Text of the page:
The Sussexes' Absence At The Coronation Was 'Weighing' On King Charles' Mind, Royal Expert Says
King Charles, 74, may have chosen to ignore Prince Harry’s demands for a sit-down meeting over the coronation – if we are to believe the reports, of course, as we still have no idea what goes on behind closed doors – but that doesn’t mean that he doesn’t have his youngest son and his two grandchildren’s best interests at heart.
According to The King: The Life of Charles III author Christopher Andersen, the new monarch still made sure that both Prince Harry, 38, and his children – Prince Archie, 4, and Princess Lilibet, who turns 2 next month – were mentioned in his post-ceremony toast just as much as Prince William, 40, and his own family were. even though Prince Harry was on his way to Montecito, California for Prince Archie’s fourth birthday which was on the same day.
King Charles Praised All Five Grandchildren In Coronation Speech
"Charles knew he couldn't in all conscience praise William's children and ignore Harry's. And it was Archie's birthday, after all," Andersen, who also wrote Brothers and Wives: Inside the Private Lives of William, Kate, Harry, and Meghan told Fox News Digital. "Charles is a doting grandpa, and I have no doubt that apart from all the acrimony it pains him to be separated from two of his five grandchildren."
British royal expert Hilary Fordwich also confirmed that the new monarch and doting grandfather praised all five of his grandchildren in his coronation toast, who as well as Prince Archie and Princess Lilibet, also included the Prince and Princess of Wales' children, Prince George, 9, Princess Charlotte, 8, and Prince Louis, 5.
"King Charles is not sarcastic. King Charles is a loving, genuine man," she added. "Ask Lionel Richie because Lionel Richie and him have developed a close friendship. And Lionel Richie has said that he has only goodness in his heart." Fordwich also confirmed that Prince Harry was invited to the family luncheon that took place after the coronation, but he chose not to attend – most likely because he wanted to "rush home" to Meghan and his children – which she described as a "huge shame."
"The King has such a huge heart. It is not surprising at all that he has been so forgiving. There are members of the extended royal family that I know well, on the one hand surprised and yet impressed that the King would extend the kind olive branch to invite Harry to Buckingham Palace afterwards," she explained. "And indeed, Windsor Castle because they went to Windsor Castle I know afterwards for lunch. I just think it's such a huge shame that he has squandered another opportunity that was provided to him to heal wounds."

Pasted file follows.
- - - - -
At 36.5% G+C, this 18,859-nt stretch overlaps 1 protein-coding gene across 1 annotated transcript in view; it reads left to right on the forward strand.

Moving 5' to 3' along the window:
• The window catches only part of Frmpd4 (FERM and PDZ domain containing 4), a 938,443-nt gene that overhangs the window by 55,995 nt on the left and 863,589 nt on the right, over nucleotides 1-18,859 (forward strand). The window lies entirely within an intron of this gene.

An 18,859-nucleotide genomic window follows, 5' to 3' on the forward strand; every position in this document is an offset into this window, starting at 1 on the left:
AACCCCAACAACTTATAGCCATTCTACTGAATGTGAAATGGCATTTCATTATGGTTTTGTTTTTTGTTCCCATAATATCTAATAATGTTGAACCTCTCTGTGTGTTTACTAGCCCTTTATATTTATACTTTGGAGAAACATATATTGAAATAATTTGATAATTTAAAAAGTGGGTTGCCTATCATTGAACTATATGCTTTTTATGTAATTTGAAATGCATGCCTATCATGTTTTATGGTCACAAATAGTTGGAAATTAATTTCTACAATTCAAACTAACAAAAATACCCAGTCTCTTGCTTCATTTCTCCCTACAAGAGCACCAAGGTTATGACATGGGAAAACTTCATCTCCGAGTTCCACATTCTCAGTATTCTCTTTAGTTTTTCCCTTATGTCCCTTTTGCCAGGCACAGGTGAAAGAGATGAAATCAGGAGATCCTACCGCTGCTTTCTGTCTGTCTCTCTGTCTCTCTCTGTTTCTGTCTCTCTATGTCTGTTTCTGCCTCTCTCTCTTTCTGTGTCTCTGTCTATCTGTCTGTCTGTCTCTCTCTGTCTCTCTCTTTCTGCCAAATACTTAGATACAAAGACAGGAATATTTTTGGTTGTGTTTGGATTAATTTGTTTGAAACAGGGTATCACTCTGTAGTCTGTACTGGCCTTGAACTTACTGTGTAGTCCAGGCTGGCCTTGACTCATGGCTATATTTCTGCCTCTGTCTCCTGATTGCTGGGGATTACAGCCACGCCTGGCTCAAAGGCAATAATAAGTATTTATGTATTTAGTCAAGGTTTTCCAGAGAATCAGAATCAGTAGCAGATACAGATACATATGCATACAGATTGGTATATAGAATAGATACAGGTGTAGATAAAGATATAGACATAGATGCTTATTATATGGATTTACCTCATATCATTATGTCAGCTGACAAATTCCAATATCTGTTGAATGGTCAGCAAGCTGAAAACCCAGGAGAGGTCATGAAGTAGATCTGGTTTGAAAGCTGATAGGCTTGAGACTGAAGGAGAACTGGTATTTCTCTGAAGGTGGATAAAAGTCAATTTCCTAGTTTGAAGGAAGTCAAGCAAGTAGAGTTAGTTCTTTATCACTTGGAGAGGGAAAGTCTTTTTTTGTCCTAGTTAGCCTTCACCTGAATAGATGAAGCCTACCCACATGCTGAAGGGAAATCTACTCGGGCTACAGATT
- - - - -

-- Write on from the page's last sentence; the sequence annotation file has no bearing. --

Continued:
"And I find that sad, and it was Archie's birthday. But millions of children across the globe have their birthday on a separate day when their parents are working or some business or special event," she added. "And a four-year-old could have had his birthday party one day later, and Harry could have made his father happier."
Did King Charles Want Prince Harry On The Buckingham Palace Balcony After All?
Andersen went on to say that King Charles really felt Prince Harry and Meghan's absence on the Buckingham Palace balcony. This is interesting to read, because one of the Duke and Duchess of Sussex's alleged demands for attending the coronation was a spot on the balcony, and it appeared to have been denied (along with many other demands) due to the late Queen Elizabeth' II's rule of reserving a spot on the balcony for senior royals only.
"The Sussexes' absence on the Buckingham Palace balcony on coronation day had to have been weighing on Charles's mind," Andersen continued, adding, "How could it not?"
"Harry would have shown up on the palace balcony had he been asked," Andersen speculated. "But the powers that be that really run the monarchy have convinced Charles to enforce Queen Elizabeth's rule that 'non-working' royals do not deserve such special treatment. Imagine how much more of an impact there would have been with Harry up there waving to the multitudes alongside his father the king and his brother, the Prince of Wales."
"Unfortunately, those who know Charles have described him as 'weak' when it comes to bucking the palace bureaucracy – even though he is the boss," he added. "So, the standoff between the Sussexes and the rest of the royals continues, even though the king could unilaterally end it in a New York minute."